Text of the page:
For the fourth time I’ve had to ask my local library to order a Strike book! I love British mysteries, and I have loved this series. It’s too bad it’s not too popular, I agree.

  3. The biggest takeaway I’ve gotten from the muted reception of the Strike theories boils down to the following:

    Ultimately, it appears that it will take more than the presence of any traditional symbolism in a work of fiction to draw in audiences. Perhaps this has more to do with the way the current zeitgeist is oriented. Right now, the fantastic genres (i.e. Fantasy and Sci-Fi) are the “fashionable” clique at the moment. When I use the term “fashionable” I do include possible negative connotations. You have consider a hidden possibility behind all the numbers. What I mean is, would so many viewers (how many in that list are actual readers?) try to dissect a single frame of film is the Wizarding World itself performed the way Strike is doing? I personally doubt it.

    I can’t help but wonder if this isn’t a wheat versus chaff situation. If the franchise lost its popularity, I think you would be able to tell who the real fans are based on how many are left when all the other so-called “fans” have moved onto the next big thing; and the one after that, and the one after that, one to the other, one to the other…”And so it goes”.
    I also think a certain amount of fan bias might play into it. Consider what would happen if a Strike fan walked into a room full of Potterphiles. You’d have a room full of everyone dressed as their favorite character. Then, all of a sudden, in walks this guy from out of nowhere. He’s not dressed like a character. This guy, instead, wears tattered blue-jeans, engineer boots, a black motor-cycle jacket, and long straggly, shoulder length hair; and darn it if there isn’t a joint tucked behind one ear, and a picture of Joey Ramone emblazoned on his shirt.

    I wonder what kind of stares that Strike fan would draw from Potter fans. For the longest time the idea that Potter fans might respond to Strike fans with a kind of “Inner Ring” prejudice is something I’ve wondered about. Here’s an even better question. Based on the generic description I’ve given, does such a character pose some kind of threat, or is he harmless?

    Either way, listeners should put Glenn Frey’s “Smuggler’s Blues” on the soundtrack in order to get in the mood for this next adventure. “The Game’s Afoot”.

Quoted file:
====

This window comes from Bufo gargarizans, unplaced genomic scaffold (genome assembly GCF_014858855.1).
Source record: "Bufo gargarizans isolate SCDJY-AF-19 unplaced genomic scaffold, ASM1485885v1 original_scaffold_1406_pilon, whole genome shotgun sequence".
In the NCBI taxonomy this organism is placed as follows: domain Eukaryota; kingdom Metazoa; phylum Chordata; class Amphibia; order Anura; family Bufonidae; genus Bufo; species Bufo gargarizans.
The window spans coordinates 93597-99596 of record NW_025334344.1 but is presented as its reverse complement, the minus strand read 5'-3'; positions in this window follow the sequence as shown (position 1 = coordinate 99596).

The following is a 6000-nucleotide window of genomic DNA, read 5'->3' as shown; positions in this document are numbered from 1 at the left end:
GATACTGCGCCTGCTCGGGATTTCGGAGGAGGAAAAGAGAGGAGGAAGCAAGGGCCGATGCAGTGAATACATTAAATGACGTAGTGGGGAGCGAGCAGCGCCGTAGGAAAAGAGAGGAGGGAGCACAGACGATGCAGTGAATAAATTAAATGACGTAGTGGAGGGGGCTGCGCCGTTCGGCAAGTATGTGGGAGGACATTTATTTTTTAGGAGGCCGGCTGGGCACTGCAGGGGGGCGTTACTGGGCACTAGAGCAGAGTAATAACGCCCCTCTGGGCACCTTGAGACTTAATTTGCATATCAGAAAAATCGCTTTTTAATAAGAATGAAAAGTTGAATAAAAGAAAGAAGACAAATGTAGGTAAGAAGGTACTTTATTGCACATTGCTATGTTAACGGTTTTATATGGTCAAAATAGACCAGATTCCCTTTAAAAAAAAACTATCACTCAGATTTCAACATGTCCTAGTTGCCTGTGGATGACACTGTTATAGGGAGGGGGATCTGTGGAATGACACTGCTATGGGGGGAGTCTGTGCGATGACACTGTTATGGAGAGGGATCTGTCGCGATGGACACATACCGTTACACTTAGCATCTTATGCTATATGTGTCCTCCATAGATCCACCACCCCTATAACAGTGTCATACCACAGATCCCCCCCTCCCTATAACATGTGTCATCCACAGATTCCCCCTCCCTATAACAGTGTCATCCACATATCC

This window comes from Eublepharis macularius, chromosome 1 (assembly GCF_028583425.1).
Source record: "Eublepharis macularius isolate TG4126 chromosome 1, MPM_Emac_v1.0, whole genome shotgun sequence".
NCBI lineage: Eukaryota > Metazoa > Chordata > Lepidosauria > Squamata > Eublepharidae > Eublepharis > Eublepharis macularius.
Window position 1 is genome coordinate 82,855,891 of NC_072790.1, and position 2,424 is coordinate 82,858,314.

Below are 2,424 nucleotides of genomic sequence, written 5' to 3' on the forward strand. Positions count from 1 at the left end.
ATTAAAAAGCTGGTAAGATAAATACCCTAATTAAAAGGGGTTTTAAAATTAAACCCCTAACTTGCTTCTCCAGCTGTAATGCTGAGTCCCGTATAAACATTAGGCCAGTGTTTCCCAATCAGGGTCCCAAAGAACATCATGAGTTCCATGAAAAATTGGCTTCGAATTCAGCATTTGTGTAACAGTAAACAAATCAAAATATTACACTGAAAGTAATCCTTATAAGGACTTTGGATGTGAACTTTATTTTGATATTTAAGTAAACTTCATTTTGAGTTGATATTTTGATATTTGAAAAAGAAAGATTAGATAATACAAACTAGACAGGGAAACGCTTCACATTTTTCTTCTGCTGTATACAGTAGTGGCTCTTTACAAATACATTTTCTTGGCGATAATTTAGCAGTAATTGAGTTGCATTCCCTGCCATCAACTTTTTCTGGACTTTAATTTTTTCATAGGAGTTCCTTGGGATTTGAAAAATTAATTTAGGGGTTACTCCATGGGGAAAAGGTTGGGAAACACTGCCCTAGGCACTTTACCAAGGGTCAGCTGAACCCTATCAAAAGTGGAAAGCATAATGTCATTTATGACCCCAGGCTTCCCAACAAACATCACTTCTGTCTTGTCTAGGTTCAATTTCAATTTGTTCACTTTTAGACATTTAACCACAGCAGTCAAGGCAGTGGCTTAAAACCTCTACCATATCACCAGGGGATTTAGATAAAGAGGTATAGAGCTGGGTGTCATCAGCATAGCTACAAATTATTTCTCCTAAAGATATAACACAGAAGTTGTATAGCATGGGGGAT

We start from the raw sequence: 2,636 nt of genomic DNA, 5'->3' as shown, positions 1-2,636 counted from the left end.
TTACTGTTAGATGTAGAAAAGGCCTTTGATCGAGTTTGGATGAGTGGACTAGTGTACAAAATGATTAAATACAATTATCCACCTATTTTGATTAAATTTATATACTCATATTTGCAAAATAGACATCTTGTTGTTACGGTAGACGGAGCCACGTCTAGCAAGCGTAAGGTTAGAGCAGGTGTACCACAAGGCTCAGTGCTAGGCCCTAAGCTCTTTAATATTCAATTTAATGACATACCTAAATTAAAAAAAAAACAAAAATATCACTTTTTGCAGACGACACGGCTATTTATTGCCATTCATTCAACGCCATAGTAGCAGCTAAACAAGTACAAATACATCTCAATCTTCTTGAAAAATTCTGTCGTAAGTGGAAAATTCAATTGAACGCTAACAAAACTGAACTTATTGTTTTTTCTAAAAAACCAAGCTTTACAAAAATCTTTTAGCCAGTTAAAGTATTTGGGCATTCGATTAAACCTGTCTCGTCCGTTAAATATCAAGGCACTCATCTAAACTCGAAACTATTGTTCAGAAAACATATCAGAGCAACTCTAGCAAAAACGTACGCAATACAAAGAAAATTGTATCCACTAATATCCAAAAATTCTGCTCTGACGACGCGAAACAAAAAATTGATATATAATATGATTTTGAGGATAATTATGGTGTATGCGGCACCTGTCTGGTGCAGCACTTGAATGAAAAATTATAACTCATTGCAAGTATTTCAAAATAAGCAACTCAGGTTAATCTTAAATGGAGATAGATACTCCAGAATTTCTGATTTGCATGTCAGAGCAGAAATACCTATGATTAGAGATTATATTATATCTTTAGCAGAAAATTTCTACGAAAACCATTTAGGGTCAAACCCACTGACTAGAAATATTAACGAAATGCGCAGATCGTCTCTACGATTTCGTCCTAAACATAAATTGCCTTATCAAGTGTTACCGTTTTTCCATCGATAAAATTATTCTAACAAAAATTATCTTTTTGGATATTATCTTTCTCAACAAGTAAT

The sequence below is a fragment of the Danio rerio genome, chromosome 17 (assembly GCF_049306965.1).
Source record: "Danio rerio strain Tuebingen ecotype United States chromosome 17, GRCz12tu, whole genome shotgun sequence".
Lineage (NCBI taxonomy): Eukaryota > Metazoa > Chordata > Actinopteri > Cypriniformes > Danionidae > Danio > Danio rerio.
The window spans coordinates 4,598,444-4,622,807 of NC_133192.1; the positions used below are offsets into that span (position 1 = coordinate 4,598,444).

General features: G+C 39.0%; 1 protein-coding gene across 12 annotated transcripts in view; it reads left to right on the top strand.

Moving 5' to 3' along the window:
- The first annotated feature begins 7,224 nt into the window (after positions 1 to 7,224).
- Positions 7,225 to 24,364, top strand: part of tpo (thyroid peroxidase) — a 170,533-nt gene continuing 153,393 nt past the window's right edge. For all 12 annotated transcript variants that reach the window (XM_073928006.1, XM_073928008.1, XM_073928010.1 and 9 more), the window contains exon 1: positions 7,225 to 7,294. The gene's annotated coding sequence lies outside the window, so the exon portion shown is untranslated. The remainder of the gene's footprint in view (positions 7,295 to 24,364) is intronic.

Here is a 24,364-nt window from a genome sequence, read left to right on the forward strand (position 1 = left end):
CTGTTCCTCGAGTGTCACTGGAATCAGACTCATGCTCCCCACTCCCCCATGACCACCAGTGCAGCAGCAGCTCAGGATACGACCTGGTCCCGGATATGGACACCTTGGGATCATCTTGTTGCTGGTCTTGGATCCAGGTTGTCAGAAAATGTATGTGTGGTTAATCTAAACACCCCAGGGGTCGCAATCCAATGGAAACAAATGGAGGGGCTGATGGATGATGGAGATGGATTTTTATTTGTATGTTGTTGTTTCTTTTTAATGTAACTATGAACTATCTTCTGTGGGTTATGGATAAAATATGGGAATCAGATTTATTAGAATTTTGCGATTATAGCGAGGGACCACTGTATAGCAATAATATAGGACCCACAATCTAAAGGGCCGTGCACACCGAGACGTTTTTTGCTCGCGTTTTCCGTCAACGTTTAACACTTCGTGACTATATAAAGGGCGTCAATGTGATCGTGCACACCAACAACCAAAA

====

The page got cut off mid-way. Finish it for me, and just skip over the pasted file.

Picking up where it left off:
4. Another place this shows up:
    I do most of my reading via audiobook. It’s only been over the last couple days that Audible has finally made available pre-ordering for Lethal White, with almost no advertisements on the site. Compare that to next month’s Pottermore publication A History of Magic which has had front page adverts on Audible and pre-orders already available for several months now. For a while I was worried I wouldn’t be able to get the Lethal White audio when it was released. I just preordered it. 🙂

  5. David Llewellyn Dodds says:

    In how far might it be that the Fantastic Beasts films are in direct (prequel) continuity with the HPs – however annoying it is that there are no novel-analogous authoritative (source) texts?

    In how far does viewership ‘sales’ of the first FB compare with original cinema and disc releases of the HP films?

    Are people less interested in ‘mere’ films (with problematic ‘screenplay’), even though there is direct continuity and authorial input?

    In how far has JPR or J. Murray or however one wishes to designate her made herself off-putting as a public figure?

    To the extent of killing interest in new work?

    But less thoroughly in new work in direct continuity with the HPs?

    An HP fan with zero interest in the FB films just spoke to me in terms of another example of ‘killing the franchise’ or however best to express that (we have not discussed the possible interest of the other novels).